In this episode, we tell an age-old tale: An innocent young berry heads west in search of fame and fortune—but sells its soul in the process. For our hero, the strawberry, to defeat its nemesis, a fungus called wilt, the aromatic red fruit makes a deal with the devil—and duly becomes America’s favorite berry. But its success relies on fumigants, toxic gases injected into the soil that kill everything in their path. So what are fumigants? What’s their effect on farm workers, local communities, and the environment? And can the strawberry break free from their poisonous grip? Listen to this episode to find out.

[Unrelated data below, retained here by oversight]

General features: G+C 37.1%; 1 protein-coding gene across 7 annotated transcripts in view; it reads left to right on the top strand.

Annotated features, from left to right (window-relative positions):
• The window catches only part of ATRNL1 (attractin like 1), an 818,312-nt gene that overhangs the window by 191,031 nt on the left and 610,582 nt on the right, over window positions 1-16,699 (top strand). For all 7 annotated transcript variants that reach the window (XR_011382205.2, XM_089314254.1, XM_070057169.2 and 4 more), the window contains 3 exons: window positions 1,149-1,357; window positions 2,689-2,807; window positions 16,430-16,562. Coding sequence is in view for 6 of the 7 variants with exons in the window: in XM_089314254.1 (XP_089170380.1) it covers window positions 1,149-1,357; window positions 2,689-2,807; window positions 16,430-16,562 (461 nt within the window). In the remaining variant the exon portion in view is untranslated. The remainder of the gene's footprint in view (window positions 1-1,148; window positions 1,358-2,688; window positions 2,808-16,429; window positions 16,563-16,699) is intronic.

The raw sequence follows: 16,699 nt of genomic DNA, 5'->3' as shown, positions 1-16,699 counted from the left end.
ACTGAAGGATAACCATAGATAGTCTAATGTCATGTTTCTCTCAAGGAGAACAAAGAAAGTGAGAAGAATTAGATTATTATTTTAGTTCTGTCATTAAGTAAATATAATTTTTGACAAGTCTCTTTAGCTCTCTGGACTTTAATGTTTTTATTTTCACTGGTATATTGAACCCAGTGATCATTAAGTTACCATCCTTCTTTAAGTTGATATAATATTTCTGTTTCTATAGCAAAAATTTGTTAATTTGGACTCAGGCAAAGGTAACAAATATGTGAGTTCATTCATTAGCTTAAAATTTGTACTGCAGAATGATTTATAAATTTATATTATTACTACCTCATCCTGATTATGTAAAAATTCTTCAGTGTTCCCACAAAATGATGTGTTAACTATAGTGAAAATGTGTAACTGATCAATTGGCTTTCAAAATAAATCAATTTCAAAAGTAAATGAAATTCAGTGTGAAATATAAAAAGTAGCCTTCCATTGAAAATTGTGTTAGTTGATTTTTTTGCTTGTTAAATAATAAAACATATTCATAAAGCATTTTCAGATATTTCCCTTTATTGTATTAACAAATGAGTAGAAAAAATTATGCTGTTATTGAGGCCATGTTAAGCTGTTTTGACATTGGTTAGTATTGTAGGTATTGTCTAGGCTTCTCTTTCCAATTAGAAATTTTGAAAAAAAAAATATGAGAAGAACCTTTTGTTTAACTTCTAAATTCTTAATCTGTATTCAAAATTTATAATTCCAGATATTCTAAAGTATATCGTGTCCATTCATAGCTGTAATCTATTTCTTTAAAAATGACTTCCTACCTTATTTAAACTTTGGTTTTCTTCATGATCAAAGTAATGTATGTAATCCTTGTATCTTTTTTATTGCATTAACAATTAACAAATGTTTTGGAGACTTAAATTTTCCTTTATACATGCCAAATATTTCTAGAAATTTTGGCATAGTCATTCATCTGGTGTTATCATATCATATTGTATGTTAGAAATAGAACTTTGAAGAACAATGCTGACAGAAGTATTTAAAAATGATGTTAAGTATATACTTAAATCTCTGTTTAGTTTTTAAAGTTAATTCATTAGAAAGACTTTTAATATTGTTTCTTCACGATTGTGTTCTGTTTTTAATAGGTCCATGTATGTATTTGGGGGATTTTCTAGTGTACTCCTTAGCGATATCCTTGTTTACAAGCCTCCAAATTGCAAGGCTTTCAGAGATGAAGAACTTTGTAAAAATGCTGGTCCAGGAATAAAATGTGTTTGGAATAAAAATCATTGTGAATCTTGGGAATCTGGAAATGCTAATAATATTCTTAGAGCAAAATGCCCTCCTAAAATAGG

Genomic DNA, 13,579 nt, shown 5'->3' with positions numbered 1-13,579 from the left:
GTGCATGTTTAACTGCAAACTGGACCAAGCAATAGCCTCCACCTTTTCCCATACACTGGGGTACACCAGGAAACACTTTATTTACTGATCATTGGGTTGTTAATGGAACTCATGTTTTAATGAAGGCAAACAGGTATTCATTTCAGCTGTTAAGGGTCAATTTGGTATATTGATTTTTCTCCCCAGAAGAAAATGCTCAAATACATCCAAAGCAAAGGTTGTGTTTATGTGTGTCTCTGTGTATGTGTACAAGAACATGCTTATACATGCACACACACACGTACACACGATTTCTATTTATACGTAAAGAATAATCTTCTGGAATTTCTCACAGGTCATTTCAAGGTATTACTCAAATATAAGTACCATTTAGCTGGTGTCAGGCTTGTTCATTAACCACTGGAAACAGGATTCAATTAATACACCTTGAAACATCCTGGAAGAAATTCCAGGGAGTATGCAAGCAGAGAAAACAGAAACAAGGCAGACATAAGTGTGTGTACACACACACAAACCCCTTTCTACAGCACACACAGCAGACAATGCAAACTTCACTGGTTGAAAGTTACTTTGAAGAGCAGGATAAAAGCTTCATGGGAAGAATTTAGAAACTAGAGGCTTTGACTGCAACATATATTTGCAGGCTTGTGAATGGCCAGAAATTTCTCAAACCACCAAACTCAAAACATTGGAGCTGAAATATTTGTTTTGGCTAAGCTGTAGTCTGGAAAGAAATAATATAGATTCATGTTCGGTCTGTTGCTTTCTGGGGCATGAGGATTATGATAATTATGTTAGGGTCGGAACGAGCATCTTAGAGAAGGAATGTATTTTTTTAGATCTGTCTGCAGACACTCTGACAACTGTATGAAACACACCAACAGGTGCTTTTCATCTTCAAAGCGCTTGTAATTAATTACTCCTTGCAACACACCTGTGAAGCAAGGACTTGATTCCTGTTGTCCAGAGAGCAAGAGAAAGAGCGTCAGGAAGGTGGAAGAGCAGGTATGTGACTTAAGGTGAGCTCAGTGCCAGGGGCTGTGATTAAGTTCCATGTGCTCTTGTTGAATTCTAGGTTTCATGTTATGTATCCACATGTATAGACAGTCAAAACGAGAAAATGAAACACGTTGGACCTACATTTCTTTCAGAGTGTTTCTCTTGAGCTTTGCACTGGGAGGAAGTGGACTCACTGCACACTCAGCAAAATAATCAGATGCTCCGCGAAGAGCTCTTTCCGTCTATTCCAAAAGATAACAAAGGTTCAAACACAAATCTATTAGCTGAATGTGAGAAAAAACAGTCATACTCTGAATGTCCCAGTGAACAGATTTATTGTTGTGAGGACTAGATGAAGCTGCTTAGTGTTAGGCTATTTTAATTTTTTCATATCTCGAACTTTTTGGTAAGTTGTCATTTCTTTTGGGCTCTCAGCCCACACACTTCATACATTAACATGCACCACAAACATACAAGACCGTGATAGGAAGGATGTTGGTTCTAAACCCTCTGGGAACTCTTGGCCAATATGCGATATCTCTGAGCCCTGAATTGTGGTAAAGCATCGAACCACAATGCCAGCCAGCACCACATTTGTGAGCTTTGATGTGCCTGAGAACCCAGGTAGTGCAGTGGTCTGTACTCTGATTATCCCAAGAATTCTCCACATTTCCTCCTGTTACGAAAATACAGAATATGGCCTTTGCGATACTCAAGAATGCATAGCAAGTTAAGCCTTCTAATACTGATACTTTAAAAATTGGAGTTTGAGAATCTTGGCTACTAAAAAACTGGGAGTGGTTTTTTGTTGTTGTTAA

Unlike many of our favorite fruits and vegetables, we know exactly where and when the cultivated strawberry that we buy in our grocery stores and farmers’ markets was born: 300 years ago in a greenhouse in Versailles, France. The scientist Patrick Edger, whom Gastropod listeners will remember from our “Cutting the Mustard” episode, and whose recent work includes a collaborative project to assemble the strawberry genome, told us the tiny North American strawberry Fragaria virginiana accidentally crossbred with strawberries collected from Chile, Fragaria chiloensis, in the French greenhouse—“and then, all of a sudden, they saw this massive strawberry emerge,” said Edger. “And that really transformed the strawberry industry.”